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  1. #1
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    why thin paints?

    personally I have had great results in my painting without ever thinning them, in fact I prefer the vibrant color to the dullness thinning seems to give

    now is the reason for thinning paints purely financial or is there a practical reason I should know about--- if your touch is delicate thinned paints are no better than pure ones , save they give less clean color


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    Keeper of Records and Ale King Ulrik Flamebeard's Avatar
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    Paints are thinned because they give better coverage. Using paint straight out of the pot might give you a strong colour in one or two layers but you risk covering detail with thick paint. Adding a drop or two of water can help you paint the area without obscuring details. The downside is of course it'll not be done in a single layer, to get a good solid colour it can take quite a few layers, depending on how thinned your paint is. But in the end, you can get just as strong and vibrant colour from thinned paint as you can from using it straight from the pot.

    Kuffy

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    Quote Originally Posted by King Ulrik Flamebeard View Post
    Paints are thinned because they give better coverage. Using paint straight out of the pot might give you a strong colour in one or two layers but you risk covering detail with thick paint. Adding a drop or two of water can help you paint the area without obscuring details. The downside is of course it'll not be done in a single layer, to get a good solid colour it can take quite a few layers, depending on how thinned your paint is. But in the end, you can get just as strong and vibrant colour from thinned paint as you can from using it straight from the pot.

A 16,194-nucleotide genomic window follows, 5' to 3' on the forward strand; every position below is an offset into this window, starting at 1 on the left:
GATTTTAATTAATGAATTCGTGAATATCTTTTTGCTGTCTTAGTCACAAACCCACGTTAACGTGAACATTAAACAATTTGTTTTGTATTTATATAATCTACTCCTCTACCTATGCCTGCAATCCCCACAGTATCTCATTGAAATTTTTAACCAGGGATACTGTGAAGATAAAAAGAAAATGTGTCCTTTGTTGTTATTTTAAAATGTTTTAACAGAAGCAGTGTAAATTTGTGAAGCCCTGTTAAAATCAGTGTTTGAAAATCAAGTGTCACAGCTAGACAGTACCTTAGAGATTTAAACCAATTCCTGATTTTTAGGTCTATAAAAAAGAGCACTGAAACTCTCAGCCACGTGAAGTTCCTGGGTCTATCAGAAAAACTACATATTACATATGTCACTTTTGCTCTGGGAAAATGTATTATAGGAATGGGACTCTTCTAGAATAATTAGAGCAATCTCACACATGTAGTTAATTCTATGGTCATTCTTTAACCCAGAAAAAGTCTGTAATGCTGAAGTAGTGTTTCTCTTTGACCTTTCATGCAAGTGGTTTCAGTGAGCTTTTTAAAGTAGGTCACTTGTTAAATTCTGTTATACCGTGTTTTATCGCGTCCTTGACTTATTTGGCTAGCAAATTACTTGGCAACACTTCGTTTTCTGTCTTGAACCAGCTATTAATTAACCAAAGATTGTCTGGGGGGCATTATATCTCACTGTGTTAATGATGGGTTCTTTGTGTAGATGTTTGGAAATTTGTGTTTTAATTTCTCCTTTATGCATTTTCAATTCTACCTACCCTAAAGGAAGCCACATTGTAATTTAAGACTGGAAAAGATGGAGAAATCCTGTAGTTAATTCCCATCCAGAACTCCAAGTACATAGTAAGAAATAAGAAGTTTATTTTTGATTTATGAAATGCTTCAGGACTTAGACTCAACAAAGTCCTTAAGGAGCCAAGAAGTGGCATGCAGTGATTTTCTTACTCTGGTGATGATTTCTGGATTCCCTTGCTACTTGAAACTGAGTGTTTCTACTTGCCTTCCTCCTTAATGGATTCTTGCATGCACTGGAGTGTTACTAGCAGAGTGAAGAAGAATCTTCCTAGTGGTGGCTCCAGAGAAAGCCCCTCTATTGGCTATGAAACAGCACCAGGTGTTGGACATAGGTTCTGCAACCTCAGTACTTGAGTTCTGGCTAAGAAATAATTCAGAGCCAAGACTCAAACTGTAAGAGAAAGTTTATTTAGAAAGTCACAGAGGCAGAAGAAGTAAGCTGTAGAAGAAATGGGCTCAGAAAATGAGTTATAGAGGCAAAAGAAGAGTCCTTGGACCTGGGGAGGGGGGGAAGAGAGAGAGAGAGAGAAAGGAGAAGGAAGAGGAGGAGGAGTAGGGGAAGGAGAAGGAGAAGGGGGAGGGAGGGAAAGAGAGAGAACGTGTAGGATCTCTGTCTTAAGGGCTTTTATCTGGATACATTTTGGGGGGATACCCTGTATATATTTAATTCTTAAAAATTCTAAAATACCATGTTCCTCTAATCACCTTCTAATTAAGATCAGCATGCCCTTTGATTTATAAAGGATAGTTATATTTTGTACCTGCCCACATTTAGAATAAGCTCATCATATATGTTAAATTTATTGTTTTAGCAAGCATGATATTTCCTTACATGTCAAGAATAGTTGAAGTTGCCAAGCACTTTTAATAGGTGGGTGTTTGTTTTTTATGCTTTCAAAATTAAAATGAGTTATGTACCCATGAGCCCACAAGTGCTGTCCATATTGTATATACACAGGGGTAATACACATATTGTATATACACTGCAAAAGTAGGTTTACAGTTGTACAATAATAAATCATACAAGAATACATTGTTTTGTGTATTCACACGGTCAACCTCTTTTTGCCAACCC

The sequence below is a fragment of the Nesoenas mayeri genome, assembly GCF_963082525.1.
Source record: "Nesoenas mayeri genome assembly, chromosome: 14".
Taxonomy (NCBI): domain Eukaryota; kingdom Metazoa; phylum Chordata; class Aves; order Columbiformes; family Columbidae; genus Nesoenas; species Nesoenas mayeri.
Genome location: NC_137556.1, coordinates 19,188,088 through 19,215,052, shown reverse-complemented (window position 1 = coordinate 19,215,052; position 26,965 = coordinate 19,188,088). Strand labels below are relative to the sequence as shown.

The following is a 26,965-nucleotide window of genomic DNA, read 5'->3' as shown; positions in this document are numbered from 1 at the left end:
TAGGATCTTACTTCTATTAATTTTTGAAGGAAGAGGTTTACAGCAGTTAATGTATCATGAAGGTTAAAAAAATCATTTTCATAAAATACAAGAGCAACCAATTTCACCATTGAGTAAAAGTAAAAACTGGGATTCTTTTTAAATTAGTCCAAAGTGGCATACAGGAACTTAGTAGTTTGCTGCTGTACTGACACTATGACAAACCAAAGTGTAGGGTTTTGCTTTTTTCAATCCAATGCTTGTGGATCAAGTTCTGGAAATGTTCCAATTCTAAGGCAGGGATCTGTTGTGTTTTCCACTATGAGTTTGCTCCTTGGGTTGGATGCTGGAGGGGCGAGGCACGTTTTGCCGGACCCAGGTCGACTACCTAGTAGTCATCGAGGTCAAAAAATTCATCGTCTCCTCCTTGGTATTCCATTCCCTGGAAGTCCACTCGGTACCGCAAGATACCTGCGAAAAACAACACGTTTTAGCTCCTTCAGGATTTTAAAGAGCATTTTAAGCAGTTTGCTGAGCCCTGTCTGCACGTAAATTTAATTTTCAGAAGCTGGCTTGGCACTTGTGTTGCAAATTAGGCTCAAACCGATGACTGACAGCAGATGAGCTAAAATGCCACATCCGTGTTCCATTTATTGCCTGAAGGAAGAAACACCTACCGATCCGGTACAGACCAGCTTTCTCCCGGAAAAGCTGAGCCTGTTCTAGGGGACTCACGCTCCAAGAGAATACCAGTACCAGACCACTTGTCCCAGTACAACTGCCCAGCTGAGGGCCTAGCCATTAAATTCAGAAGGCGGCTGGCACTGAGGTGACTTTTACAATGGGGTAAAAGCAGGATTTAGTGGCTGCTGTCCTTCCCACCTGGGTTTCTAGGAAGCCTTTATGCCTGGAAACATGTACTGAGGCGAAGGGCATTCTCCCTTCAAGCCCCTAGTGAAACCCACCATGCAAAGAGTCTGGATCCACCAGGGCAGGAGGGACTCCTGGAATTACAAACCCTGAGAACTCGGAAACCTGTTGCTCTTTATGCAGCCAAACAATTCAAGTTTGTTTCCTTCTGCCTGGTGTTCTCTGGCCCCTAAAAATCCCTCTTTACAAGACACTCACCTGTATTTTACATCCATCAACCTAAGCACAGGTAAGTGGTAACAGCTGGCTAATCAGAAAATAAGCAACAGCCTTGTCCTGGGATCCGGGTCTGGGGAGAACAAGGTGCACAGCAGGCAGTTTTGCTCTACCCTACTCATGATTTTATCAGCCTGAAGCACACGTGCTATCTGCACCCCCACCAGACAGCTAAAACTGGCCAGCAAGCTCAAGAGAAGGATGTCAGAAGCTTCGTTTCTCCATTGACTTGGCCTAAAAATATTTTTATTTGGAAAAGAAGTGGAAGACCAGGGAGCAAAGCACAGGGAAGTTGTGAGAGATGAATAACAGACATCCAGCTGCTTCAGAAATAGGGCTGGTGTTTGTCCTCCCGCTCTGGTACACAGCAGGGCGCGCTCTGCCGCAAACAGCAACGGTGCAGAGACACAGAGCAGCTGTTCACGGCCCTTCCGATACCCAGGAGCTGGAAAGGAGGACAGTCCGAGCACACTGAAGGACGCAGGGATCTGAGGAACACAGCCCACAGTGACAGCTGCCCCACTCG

Kuffy

    hmmmmm will have to try it more then, the details thing would be alot easier I guess with thinner paint. real question is , is there a sizable improvement in the details over regular single coat painting?--- I mean can you do more with thin paints?
    Last edited by Concilliator; September 16th, 2008 at 02:09.

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    I think this topic is pretty popular and has been covered a lot on this forum (after all, a lot of my 8-month knowledge came from this forum) so you should probably do some searching to get more info

    but in my own experience (in agreement to what was written here), I found that thin paint is a little nicer on the finish. with thick, bloopy paint you can get clumps on ur mini and also streaks from ur brush. You can also get the same thing from thinned paint, which has dried a little. I did that a few times, when I started applying the next layer before the first one fully dried, it's annoying.

    I don't think u can do more, it just looks better.
    But actually, not that I think of it, I think you get a bit nicer color blending with thinner layers. If you wanna do really good blending (w/o going to extremes) you gotta thin the paint a lot.

    Which brings me to the annoying part of thinning - running paint. Sometimes the paint can run onto other areas, and that's annoying too.

    Anyway, I'm writing too much. I hope some of it was worth it.

    PS. It also depends on what paint u're using! Some paint might be good to go from the pot.

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    A bit of alright. Walex's Avatar
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    Thin paints give an even finish- which is very important if you're looking for strong colours. That should be reason enough- brush strokes look nasty.
    Up, up and away!

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